Sines and Chia would talk about their experience later. They agreed that, while terrifying, neither had any regrets about being there. In a joint statement they released to the press, they summarized with a quotation frequently attributed to Edmund Burke: “The only thing necessary for the triumph of evil is for good people to do nothing.”
One Administration Cowers; Another Springs into Action
On Saturday the 12th, President Trump—usually a bottomless reservoir of bile spewed freely at Kaepernicks or Khans—was dry-heaving at Klansmen. As the Trump administration’s limp statements failed to denounce neo-Nazis, our own law school administration took action. In interviews with the Law Weekly, Deans Faulk, Donovan, and Goluboff each said their first concern was the safety of their students in Charlottesville. “As the dean of the law school, my first priority has to be to the people who are, in a sense, under my care are safe,” said Dean Goluboff. “My first instincts were towards my own law school community, making sure that people who were fearful, or vulnerable, or new or in town and felt like targets—which they were in a collective sense, if not an individual sense—were as safe as they could be and felt supported.”
Senior Assistant Dean of Career Services Kevin Donovan was returning home from a callback training session with students when news broke that the protests had turned violent. “We . . . reached out to a few student groups to let them know that if people felt unsafe, they were welcome to come out to our house for as long as things were unstable” said Donovan, whose first concern was for students in physical danger.an offer he also extended to 2Ls gathered at the callback session. “My secondary concern was for students who experienced a loss of a sense of personal safety because of the events.\ Concern for OGI was really third.” Thankfully, OGI appeared to carry on successfully. Although Donovan offered to call firms on behalf of students who felt they couldn’t go through with callbacks, no students asked him to. “The students showed extraordinary resiliency and strength in being able to move forward and do what had to be done,” Donovan said.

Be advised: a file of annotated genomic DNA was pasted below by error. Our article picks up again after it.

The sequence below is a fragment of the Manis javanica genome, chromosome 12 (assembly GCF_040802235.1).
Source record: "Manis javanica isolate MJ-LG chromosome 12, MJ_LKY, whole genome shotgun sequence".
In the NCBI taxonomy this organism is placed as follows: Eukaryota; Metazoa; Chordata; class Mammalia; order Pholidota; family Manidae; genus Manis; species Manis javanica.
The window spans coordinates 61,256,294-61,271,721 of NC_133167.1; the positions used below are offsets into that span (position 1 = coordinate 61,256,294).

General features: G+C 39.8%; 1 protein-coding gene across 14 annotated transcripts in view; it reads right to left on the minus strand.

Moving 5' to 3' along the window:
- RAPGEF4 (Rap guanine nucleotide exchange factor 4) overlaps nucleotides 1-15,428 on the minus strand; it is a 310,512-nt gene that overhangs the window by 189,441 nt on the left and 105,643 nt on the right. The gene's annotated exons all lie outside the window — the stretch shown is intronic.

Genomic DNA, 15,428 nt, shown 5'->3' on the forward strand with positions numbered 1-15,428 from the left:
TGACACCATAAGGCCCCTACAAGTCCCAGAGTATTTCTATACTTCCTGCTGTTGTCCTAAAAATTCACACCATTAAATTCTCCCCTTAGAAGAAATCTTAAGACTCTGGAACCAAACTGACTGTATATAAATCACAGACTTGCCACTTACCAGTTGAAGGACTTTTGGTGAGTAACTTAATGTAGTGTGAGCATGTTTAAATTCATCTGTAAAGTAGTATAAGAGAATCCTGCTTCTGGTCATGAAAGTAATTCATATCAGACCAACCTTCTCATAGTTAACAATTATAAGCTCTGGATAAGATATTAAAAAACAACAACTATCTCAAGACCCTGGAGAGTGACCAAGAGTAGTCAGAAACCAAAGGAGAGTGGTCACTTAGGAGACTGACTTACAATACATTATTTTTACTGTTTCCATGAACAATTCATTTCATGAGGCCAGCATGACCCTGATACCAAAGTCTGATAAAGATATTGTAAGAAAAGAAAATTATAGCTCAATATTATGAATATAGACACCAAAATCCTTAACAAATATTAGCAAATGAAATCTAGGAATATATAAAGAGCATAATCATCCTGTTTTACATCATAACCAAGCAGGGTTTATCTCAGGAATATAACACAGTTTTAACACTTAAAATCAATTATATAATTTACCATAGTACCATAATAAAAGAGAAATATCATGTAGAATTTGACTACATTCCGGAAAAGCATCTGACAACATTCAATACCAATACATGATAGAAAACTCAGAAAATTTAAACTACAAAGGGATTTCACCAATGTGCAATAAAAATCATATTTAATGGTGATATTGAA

Because the rally happened on the weekend after OGI and nearly two weeks before the start of 1L classes, many students and faculty were either out of town or leaving. The ones who remained, however, may have been the most vulnerable. On that Saturday, most of the LLM students—many of whom had never having been to the United States before—“arrived in the midst of hate and violence much of which is xenophobic in addition to being racist and intolerant,” said Goluboff. According to Assistant Dean of Admissions Cordel Faulk, there was also a contingent of incoming 1Ls in town who, without a network of friends yet, “were just kind of sitting in their apartments watching, and they didn’t know anybody so they didn’t have anyone to process this with.” Although both deans were out of town, Dean Faulk recalls getting a phone call from Dean Goluboff on Saturday and putting into action a plan to support some of the new 1Ls.
Dean Goluboff was particularly concerned for minority students. On the Saturday of the rally, Dean Goluboff took a phone call with the mother of an incoming woman of color. Her daughter had arrived in Charlottesville early as part of the Law School’s Community Fellows program only to find violence and white supremacy. “She said, ‘I’m inclined to just fly her home and have her go to a different law school. Why shouldn’t I do that?’” In talking to the Law Weekly, Goluboff paraphrased her reply, “I can’t guarantee her safety, I wish I could. And, as a mother, I understand why you might want to bring her back, but, I said, let me tell you why I think she chose us and who we are. Who we are today is just as much who we were yesterday, and maybe even more so.”
The administration’s response was not limited to comforting words, however. After her calls with the student’s mother and Dean Faulk, Dean Goluboff recruited 2L Toccara Nelson to pick up the new student. Within a half an hour the two law students were together hanging out. Nelson, hesitant to take credit for her own heroics, credited Dean Goluboff for her “amazing” leadership. “I’m very encouraged” she said. “They’re meeting with us to get our perspectives and that’s a start.”